Epidemiological studies have revealed that high consumption of soy products is associated with low incidences of hormone-dependent cancers, including breast and prostate cancer. Soybeans contain large amounts of isoflavones, such as the genistein and daidzain. Previously, it has been demonstrated that genistein, one of the predominant soy isoflavones, can inhibit several steps involved in carcinogenesis. It is suggested that genistein possesses pleiotropic molecular mechanisms of action including inhibition of tyrosine kinases, DNA topoisomerase II, 5α-reductase, galectin-induced G2/M arrest, protein histidine kinase, and cyclin-dependent kinases, modulation of different signaling pathways associated with the growth of cancer cells (e.g., NF-κB, Akt, MAPK), etc. Moreover, genistein is also a potent inhibitor of angiogenesis. Uncontrolled angiogenesis is considered as a key step in cancer growth, invasion, and metastasis. Genistein was found to inhibit angiogenesis through regulation of multiple pathways, such as regulation of VEGF, MMPs, EGFR expressions and NF-κB, PI3-K/Akt, ERK1/2 signaling pathways, thereby causing strong antiangiogenic effects. This review focuses on the antiangiogenic properties of soy isoflavonoids and examines their possible underlying mechanisms.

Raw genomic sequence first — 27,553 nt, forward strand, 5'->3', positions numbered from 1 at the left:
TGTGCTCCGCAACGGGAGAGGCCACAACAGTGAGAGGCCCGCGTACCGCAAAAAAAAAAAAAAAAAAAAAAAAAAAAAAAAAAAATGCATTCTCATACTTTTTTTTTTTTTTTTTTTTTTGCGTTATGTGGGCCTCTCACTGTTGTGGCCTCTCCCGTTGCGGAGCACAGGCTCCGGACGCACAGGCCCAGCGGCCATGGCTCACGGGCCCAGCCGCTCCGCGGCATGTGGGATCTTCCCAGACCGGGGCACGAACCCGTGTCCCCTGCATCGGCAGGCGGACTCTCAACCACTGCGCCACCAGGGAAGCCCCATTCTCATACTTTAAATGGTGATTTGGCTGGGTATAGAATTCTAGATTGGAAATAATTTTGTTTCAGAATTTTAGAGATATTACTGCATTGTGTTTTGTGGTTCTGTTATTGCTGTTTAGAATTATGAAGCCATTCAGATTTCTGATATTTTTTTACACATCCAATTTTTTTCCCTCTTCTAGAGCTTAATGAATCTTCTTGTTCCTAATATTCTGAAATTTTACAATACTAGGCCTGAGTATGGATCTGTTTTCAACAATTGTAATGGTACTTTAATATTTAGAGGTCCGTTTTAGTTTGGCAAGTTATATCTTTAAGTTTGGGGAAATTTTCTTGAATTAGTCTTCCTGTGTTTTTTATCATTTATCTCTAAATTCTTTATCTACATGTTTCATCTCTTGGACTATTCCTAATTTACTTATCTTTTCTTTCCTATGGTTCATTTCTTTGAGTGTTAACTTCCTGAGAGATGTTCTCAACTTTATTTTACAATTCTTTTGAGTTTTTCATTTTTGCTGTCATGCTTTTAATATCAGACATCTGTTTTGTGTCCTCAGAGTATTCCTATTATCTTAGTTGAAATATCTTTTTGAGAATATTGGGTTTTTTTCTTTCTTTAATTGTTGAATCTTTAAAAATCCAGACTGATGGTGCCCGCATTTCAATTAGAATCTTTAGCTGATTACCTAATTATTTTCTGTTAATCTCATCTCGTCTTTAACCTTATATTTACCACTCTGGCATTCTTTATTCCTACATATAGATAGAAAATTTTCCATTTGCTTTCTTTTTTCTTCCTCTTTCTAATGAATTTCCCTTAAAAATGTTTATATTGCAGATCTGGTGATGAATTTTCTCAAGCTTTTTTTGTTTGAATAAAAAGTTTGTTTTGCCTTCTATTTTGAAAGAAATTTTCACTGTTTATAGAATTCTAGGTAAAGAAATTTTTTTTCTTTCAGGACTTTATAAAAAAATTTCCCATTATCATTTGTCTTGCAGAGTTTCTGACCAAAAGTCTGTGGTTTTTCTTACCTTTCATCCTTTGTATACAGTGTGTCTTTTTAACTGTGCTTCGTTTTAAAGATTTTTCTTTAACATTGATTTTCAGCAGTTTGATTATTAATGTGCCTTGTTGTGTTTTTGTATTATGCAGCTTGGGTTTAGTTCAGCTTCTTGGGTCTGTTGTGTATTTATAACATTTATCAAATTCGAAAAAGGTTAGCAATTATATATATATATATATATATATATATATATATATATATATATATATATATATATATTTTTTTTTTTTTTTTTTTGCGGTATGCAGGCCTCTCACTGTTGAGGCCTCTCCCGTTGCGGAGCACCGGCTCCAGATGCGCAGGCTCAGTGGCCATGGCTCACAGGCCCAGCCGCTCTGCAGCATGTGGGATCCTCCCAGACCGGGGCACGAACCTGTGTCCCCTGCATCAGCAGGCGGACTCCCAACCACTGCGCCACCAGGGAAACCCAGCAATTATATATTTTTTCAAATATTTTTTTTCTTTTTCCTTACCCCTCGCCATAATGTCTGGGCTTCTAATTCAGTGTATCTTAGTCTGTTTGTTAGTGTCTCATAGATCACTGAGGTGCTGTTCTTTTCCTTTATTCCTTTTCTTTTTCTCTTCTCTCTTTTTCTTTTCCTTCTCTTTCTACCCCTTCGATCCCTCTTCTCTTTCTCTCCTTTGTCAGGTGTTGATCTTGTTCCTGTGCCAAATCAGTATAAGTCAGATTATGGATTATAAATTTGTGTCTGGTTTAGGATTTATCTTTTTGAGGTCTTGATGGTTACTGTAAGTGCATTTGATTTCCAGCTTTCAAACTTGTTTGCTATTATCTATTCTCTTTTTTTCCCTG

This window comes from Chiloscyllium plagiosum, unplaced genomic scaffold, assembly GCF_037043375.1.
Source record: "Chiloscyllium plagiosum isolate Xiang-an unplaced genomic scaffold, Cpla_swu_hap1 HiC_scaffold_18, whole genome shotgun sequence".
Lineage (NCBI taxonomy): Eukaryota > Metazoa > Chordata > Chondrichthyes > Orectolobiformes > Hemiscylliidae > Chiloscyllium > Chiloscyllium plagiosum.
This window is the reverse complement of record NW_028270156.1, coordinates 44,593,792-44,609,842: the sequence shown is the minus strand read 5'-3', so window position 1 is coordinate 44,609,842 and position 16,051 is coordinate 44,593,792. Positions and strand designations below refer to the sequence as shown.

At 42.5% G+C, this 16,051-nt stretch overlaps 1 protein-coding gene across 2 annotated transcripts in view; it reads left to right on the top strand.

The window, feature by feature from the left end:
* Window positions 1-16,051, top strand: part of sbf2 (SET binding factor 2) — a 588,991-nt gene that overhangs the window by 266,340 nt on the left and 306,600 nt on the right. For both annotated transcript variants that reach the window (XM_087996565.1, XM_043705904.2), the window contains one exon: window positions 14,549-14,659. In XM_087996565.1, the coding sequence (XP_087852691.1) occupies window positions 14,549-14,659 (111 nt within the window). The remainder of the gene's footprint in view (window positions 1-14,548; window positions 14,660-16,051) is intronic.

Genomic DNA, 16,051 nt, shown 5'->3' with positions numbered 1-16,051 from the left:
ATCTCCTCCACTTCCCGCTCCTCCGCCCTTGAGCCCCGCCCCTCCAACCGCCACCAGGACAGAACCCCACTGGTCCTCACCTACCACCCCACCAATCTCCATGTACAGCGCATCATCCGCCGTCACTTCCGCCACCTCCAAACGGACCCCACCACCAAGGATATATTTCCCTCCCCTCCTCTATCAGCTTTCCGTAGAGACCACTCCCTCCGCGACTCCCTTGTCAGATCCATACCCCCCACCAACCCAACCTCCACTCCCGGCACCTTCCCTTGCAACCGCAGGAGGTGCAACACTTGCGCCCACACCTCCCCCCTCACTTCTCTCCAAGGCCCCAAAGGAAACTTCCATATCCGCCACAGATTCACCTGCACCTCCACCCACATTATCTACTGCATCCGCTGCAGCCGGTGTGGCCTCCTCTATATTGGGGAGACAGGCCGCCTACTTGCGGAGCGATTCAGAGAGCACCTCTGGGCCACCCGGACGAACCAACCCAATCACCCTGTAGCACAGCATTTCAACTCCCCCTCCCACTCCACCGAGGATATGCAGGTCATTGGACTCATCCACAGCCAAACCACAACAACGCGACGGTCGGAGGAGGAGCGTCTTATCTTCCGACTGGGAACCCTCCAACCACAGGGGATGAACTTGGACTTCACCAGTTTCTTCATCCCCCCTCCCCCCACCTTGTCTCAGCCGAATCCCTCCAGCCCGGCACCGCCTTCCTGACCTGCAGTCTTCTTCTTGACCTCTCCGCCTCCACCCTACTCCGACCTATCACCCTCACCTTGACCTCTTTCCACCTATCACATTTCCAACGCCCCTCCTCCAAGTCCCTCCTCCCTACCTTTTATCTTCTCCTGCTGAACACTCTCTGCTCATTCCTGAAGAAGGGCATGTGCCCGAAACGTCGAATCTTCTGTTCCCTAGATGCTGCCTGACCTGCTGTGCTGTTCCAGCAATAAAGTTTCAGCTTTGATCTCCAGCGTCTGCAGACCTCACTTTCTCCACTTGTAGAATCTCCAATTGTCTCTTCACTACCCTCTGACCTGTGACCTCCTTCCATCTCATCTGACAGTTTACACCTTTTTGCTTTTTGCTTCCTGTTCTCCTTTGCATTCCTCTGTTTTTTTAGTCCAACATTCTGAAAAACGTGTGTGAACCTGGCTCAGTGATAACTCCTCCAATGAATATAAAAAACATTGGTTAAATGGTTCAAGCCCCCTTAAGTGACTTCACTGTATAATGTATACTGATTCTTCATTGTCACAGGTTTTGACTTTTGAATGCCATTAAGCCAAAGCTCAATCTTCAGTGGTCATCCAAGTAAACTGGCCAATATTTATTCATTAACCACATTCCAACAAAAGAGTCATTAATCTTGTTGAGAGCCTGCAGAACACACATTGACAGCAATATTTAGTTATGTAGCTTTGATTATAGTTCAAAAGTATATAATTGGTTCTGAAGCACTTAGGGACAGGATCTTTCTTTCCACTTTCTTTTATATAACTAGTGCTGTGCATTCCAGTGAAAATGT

Keywords: angiogenesis; breast cancer; galectins; genistein; soy.